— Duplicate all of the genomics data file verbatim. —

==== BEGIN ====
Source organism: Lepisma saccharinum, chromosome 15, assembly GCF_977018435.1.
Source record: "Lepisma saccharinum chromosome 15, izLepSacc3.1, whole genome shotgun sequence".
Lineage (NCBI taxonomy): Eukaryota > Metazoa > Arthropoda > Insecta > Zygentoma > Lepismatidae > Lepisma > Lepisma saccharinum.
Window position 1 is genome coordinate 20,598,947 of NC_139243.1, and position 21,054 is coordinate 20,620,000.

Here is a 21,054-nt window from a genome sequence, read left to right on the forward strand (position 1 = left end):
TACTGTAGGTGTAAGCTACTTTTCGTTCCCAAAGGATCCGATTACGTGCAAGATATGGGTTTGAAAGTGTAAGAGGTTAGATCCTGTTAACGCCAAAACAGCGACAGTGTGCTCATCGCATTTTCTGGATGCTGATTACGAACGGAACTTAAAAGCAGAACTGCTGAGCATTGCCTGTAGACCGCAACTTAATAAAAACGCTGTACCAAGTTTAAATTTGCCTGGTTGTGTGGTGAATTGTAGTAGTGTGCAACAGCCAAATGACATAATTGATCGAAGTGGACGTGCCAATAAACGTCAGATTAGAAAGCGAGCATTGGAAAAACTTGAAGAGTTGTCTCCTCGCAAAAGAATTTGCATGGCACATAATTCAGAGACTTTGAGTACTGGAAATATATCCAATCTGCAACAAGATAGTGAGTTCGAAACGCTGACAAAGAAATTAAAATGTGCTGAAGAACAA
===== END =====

Source organism: Lepisma saccharinum, chromosome 15, assembly GCF_977018435.1.
Source record: "Lepisma saccharinum chromosome 15, izLepSacc3.1, whole genome shotgun sequence".
Lineage (NCBI taxonomy): Eukaryota > Metazoa > Arthropoda > Insecta > Zygentoma > Lepismatidae > Lepisma > Lepisma saccharinum.
Window position 1 is genome coordinate 20,598,947 of NC_139243.1, and position 21,054 is coordinate 20,620,000.

Here is a 21,054-nt window from a genome sequence, read left to right on the forward strand (position 1 = left end):
TACTGTAGGTGTAAGCTACTTTTCGTTCCCAAAGGATCCGATTACGTGCAAGATATGGGTTTGAAAGTGTAAGAGGTTAGATCCTGTTAACGCCAAAACAGCGACAGTGTGCTCATCGCATTTTCTGGATGCTGATTACGAACGGAACTTAAAAGCAGAACTGCTGAGCATTGCCTGTAGACCGCAACTTAATAAAAACGCTGTACCAAGTTTAAATTTGCCTGGTTGTGTGGTGAATTGTAGTAGTGTGCAACAGCCAAATGACATAATTGATCGAAGTGGACGTGCCAATAAACGTCAGATTAGAAAGCGAGCATTGGAAAAACTTGAAGAGTTGTCTCCTCGCAAAAGAATTTGCATGGCACATAATTCAGAGACTTTGAGTACTGGAAATATATCCAATCTGCAACAAGATAGTGAGTTCGAAACGCTGACAAAGAAATTAAAATGTGCTGAAGAACAA